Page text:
Today everyone seems focused on the Federal and Provincial budgets and the challenges they face with growing demands and global economic woes. But as we all know too well, problems at the top flow down to the next levels – that is, municipalities and ultimately to you and I, the taxpayers.
Municipalities are struggling more than ever. They find themselves in a perfect storm.
Demands and expectations of the public continue to grow, while the number of people living within cities is also growing and municipalities are not receiving the support from other levels of government needed to maintain infrastructure, upgrade, or build new facilities. And all of these external pressures are intensified by the internal pressures of staff to keep their wages at the level where they can maintain their standard of living, and meet increased tax pressures from all levels of government.
The result is the same cycle every year. Property owners receive an annual tax notification, which includes the tax increase. It seems to be the accepted norm that a 2% to 2.5% increase per annum is reasonable. The interesting part is that we all blindly accept this increase exactly because it has become the norm, and we also feel powerless to do anything about it. It reminds me of the saying, “if you put a frog in cold water and gradually increase the heat, it will not perceive the danger, and will be cooked to death”. Sometimes I feel that taxation is that gradual “increase in heat”. For the last couple of decades, taxes have slowly increased without much real resistance and decreased the standard of living for those who are paying. The most we tend to do is make a passing and ineffective complaint to our friends and colleagues, and then hope for a different result next year.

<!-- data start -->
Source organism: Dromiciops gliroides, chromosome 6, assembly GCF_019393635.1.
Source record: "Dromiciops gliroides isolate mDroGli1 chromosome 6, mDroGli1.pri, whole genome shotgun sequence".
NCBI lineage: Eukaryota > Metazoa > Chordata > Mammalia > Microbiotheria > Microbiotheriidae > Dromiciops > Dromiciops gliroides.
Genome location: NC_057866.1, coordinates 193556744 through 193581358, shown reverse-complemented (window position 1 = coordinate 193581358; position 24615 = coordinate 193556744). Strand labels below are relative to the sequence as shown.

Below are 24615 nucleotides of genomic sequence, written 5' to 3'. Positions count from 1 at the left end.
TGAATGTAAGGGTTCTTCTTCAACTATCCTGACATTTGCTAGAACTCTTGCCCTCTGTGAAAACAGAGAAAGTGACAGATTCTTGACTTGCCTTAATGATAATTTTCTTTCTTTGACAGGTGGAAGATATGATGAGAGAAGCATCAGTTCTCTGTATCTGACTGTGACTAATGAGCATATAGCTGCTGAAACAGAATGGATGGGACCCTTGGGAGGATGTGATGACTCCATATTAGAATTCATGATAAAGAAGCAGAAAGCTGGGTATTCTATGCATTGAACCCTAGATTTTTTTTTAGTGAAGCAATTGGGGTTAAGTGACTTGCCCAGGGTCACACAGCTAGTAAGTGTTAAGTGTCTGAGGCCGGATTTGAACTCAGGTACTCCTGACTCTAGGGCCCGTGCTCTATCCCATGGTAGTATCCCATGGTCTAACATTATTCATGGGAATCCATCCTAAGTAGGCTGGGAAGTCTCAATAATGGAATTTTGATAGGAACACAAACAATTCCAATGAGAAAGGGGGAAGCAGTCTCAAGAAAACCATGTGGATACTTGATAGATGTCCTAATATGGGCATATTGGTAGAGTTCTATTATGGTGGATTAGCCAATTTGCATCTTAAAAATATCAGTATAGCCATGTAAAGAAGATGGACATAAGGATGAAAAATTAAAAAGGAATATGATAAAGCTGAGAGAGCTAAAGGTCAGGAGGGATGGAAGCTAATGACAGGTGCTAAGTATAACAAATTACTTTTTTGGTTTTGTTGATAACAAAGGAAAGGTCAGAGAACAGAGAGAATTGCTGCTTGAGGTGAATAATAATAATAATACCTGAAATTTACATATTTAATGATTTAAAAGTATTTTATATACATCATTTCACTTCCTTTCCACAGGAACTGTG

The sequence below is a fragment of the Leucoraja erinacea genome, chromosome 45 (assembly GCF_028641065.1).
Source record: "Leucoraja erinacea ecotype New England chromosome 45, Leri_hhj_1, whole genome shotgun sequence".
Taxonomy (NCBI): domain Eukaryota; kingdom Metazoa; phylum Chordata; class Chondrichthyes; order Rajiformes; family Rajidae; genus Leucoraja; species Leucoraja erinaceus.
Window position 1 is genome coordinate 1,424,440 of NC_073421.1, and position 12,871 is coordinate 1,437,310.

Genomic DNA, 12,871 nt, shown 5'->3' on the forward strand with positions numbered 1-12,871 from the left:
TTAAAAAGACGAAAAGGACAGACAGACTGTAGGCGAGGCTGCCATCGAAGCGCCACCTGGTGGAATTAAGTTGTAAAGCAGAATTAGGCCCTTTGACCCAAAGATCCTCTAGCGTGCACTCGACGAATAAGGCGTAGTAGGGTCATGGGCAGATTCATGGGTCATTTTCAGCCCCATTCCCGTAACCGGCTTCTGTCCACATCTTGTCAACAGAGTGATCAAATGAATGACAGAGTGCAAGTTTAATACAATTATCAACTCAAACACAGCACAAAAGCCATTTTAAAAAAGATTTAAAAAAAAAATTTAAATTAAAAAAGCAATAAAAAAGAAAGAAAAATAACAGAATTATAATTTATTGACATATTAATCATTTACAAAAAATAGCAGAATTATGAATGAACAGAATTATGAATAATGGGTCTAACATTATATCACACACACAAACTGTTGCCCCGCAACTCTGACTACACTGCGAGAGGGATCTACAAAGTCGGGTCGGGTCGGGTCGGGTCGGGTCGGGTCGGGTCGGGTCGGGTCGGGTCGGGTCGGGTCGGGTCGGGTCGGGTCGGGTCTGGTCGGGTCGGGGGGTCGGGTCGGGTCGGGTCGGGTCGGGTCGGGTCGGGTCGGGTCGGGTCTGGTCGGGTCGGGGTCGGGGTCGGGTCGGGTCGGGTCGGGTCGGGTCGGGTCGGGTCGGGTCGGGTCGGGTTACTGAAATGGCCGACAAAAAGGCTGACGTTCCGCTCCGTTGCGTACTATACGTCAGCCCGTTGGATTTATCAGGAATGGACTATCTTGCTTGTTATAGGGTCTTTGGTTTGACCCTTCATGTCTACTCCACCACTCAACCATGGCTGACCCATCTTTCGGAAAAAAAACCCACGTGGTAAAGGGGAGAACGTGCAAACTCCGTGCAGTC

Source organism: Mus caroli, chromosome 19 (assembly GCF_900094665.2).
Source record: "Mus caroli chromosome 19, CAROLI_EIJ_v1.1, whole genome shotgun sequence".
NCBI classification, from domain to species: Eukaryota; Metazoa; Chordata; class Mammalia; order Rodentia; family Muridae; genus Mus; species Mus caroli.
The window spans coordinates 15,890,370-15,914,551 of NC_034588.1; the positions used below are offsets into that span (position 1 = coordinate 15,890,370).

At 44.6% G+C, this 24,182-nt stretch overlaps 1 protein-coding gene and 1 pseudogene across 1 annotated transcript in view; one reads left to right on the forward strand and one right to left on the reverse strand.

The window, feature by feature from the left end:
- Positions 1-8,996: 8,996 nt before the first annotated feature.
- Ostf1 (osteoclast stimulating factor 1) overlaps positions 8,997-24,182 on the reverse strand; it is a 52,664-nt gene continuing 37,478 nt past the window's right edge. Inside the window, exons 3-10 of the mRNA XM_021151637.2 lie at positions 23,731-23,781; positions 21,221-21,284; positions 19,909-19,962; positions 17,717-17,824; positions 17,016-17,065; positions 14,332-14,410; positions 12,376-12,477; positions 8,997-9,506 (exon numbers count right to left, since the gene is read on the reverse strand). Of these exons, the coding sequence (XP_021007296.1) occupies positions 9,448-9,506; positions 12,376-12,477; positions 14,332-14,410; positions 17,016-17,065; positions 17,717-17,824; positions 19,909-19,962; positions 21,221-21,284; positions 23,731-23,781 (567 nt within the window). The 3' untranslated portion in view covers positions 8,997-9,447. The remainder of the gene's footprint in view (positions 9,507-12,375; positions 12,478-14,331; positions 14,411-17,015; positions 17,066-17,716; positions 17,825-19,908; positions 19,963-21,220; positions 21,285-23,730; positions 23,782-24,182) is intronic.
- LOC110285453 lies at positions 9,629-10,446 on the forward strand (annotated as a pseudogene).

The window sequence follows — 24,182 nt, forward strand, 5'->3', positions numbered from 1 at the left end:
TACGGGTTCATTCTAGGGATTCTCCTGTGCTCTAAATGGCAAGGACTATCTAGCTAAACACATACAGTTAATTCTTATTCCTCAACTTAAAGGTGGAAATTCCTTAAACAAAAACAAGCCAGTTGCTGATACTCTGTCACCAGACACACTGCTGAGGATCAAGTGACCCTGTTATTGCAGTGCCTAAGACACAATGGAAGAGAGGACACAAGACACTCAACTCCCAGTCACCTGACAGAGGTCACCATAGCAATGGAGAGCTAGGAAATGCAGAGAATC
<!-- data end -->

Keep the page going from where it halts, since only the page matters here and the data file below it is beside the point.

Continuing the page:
There is an adage – The pessimist complains about the wind. The optimist expects it to change. The realist adjusts the sails.
It is time to adjust the sails and stop being the pessimist or optimist. Municipal leadership, with our encouragement, has to become the Realist and say ‘enough is enough’ and make the necessary adjustment. The solution lies in changing how we think and how we go about analyzing and making improvements.
It is obvious that current methods of improvement are not capable of solving the real issue which is needing to do more with what we have. Councils and city staff have been engaging in the “same old” improvement methods for decades. The only difference is that over time they have changed the name or brought in another ‘flavour of the month’ cure, which may be different in name but not substance.
We have to stop this ineffective and damaging cycle of focusing on departments or nodes within a system. In order to truly create sustainable, effective, positive change, we need to STOP doing what we have always done and utilize a method that:
- recognizes the importance of engaging staff and customers,
- looks at the ‘system’ (cross functional) not at ‘points’,
- establishes customer/client value as the determining factor of what activities are required,
- does not point fingers at staff as the problem, and
- has a structured change methodology that adapts to multiple situations.
LEAN is one of these methodologies. And it works in EVERY situation when adapted and applied properly. The challenge is to get the right knowledge and ensure that you adapt and apply it properly.
Unfortunately, your search for the proper methodology is compromised by the number of so-called experts who have just taken what they did in the 80’s and 90’s, modified it slightly and changed the name to Lean.
Bottom line, if you are committed to change and want to meet increasing demands on your organization, while improving your service, costs, and pride of your staff, you will have to adjust your sails and do your homework to find the proper methodology that will produce the results you, your staff and the public deserve.